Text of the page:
Over the course of nearly ten decades, elements of the ancient city have come into focus as physical remains are discovered, excavated and studied (2). Features such as building remains—including temples, palaces and elite homes—provide evidence of urban planning and enduring Chinese architectural practices, like rammed earth foundations and post and beam construction. Subterranean tombs of varying scales—emptied by past looting or containing a wide variety of contents—reveal a diverse and complex society comprising different classes and a hereditary nobility. Sacrificial human burials were commonplace. Recently, interest has shifted to the remains of production centres, such as the large bronze foundry site at Xiaomintun, which has shed new light on late Shang casting methods and the sheer scale of production. Major infrastructure projects, such as road networks and canals, show how the city was knitted together (3).
The flourishing modern practice of archaeology supplements earlier Chinese methods of studying ancient material culture and the past more generally. Often termed antiquarianism, the tradition involves using information and illustrations contained in transmitted histories and ritual manuals to name, date and interpret antiquities that have been found and collected for centuries in China. By locating and identifying ancient centres, like the last capital of the Shang dynasty, archaeologists have contributed immeasurably to our understanding of ancient objects and expanded the ways they can be studied. Major contributions include detailed documentation of discovery contexts, which reveal circumstantial relationships between objects and their association with their original owners. Stratigraphy and typologies have been used to refine relative dating and periodisation. Also, comparison of local forms and practices provide evidence for regionalism and exchange, to name just a few.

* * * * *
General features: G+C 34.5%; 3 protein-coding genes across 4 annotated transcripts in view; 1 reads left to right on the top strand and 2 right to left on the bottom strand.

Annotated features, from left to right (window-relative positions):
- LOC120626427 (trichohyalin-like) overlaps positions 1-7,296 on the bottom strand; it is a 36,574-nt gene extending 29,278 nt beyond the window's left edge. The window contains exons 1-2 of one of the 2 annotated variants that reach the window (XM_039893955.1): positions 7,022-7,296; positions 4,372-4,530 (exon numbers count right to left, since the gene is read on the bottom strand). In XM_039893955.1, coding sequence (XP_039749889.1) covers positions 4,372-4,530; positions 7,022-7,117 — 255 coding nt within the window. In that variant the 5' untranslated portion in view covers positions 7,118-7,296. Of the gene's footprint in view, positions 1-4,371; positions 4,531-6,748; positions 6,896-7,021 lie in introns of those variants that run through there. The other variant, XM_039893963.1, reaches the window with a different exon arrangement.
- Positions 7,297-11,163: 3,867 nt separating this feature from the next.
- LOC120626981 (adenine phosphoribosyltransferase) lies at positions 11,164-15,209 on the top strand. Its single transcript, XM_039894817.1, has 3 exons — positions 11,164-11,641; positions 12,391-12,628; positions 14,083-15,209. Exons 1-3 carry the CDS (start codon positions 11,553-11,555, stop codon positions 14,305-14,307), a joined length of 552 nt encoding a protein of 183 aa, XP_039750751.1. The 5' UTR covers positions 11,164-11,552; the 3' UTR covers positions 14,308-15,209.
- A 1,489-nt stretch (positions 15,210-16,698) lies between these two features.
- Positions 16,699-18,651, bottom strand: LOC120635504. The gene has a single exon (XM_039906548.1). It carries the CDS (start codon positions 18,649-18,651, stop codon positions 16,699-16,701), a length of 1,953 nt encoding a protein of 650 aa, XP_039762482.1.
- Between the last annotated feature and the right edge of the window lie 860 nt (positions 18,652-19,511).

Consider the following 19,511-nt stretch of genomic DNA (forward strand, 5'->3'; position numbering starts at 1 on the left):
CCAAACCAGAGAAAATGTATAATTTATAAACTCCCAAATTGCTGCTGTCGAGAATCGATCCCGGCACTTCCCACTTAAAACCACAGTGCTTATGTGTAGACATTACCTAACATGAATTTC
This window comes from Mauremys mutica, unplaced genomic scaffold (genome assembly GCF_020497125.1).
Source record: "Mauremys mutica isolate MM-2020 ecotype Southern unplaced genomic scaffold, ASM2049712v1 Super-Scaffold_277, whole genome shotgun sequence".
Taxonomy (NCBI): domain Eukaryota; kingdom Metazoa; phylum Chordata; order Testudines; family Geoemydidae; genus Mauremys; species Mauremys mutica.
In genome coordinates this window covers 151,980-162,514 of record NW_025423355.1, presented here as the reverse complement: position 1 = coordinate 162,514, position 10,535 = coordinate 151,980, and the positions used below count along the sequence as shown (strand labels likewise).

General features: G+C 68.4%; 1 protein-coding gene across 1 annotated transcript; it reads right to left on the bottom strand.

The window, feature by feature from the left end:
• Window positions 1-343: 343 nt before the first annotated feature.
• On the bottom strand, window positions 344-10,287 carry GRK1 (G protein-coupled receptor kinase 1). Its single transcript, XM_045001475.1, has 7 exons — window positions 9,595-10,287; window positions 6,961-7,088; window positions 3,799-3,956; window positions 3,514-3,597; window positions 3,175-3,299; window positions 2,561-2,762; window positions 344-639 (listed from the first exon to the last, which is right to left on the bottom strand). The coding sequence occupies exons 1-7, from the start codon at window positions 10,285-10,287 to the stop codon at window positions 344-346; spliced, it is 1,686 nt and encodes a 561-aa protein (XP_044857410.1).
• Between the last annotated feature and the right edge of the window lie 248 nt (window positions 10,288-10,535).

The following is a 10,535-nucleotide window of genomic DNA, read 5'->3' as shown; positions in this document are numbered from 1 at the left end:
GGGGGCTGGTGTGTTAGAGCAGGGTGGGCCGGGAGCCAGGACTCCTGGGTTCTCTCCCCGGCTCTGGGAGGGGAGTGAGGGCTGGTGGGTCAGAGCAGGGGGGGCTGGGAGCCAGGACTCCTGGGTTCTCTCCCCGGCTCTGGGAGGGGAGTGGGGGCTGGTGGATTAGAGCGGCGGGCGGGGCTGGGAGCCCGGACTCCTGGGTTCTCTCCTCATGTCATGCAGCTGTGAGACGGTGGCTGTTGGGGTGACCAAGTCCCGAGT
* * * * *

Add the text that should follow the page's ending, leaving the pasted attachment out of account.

Surprisingly, Anyang—the source of China’s earliest surviving written records, the heart of incredibly rich material and mortuary cultures, and the birthplace of Chinese archaeology—has never been the subject of an exhibition in the United States. Given the Freer’s historical connection to the early excavations there, the number of late Shang objects acquired by the museum on the international art market over the years, and the pioneering scientific research done on Shang bronzes in the museum’s labs, it seemed a suitable subject to commemorate the museum’s centenary.
Preliminary work on the collection-based project began several years ago with a survey of museum holdings, consultations with Chinese archaeologists and specialists familiar with the site and its artefacts, and the hiring of Kyle Steinke, the research curator and a specialist in Shang bronzes. Several hundred pieces in the collection resemble those excavated at Anyang and thus were identified as candidates for the exhibition. Object selection and the refinement of key exhibition themes proceeded in tandem. Writing—its function, content and style—represents a principal thread running throughout the show, not only because it conclusively links Anyang relics with the Shang dynasty, but also because it reveals fundamental beliefs of the Shang people. Inscriptions, especially those cast on bronze vessels, can also be quite beautiful, reflecting an early phase of Chinese calligraphy. Aspects of statecraft, including kingship, royal administration and defence, needed to be addressed together with ancestor veneration and funeral and burial practices. Given the technical achievements of the period, it was also important to feature up-to-date research on fabrication techniques, design choices and stylistic change over time. Finally, it was necessary to show that Anyang did not exist in a vacuum, but was instead a major node in a network of contemporaneous advanced metal-using cultures dispersed across modern day China.